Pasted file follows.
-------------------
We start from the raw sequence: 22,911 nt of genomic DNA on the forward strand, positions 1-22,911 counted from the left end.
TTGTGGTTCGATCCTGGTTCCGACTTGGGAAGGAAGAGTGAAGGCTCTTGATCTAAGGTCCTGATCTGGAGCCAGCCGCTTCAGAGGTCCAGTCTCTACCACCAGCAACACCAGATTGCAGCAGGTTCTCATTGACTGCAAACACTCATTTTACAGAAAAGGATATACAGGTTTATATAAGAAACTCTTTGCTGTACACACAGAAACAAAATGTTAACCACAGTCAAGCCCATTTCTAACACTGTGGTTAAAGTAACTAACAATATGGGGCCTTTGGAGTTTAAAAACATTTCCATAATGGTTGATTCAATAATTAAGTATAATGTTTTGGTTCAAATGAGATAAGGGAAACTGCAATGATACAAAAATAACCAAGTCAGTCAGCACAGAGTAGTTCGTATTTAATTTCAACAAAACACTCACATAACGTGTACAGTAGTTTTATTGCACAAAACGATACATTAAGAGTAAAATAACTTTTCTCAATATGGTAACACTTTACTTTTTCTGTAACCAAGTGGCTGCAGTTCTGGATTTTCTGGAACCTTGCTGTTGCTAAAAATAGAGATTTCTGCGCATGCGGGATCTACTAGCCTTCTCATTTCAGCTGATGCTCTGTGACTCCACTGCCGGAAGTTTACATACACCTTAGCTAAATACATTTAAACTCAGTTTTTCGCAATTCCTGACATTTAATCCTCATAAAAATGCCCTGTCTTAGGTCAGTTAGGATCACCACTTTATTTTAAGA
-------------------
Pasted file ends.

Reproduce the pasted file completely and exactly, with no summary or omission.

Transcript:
We start from the raw sequence: 22,911 nt of genomic DNA on the forward strand, positions 1-22,911 counted from the left end.
TTGTGGTTCGATCCTGGTTCCGACTTGGGAAGGAAGAGTGAAGGCTCTTGATCTAAGGTCCTGATCTGGAGCCAGCCGCTTCAGAGGTCCAGTCTCTACCACCAGCAACACCAGATTGCAGCAGGTTCTCATTGACTGCAAACACTCATTTTACAGAAAAGGATATACAGGTTTATATAAGAAACTCTTTGCTGTACACACAGAAACAAAATGTTAACCACAGTCAAGCCCATTTCTAACACTGTGGTTAAAGTAACTAACAATATGGGGCCTTTGGAGTTTAAAAACATTTCCATAATGGTTGATTCAATAATTAAGTATAATGTTTTGGTTCAAATGAGATAAGGGAAACTGCAATGATACAAAAATAACCAAGTCAGTCAGCACAGAGTAGTTCGTATTTAATTTCAACAAAACACTCACATAACGTGTACAGTAGTTTTATTGCACAAAACGATACATTAAGAGTAAAATAACTTTTCTCAATATGGTAACACTTTACTTTTTCTGTAACCAAGTGGCTGCAGTTCTGGATTTTCTGGAACCTTGCTGTTGCTAAAAATAGAGATTTCTGCGCATGCGGGATCTACTAGCCTTCTCATTTCAGCTGATGCTCTGTGACTCCACTGCCGGAAGTTTACATACACCTTAGCTAAATACATTTAAACTCAGTTTTTCGCAATTCCTGACATTTAATCCTCATAAAAATGCCCTGTCTTAGGTCAGTTAGGATCACCACTTTATTTTAAGA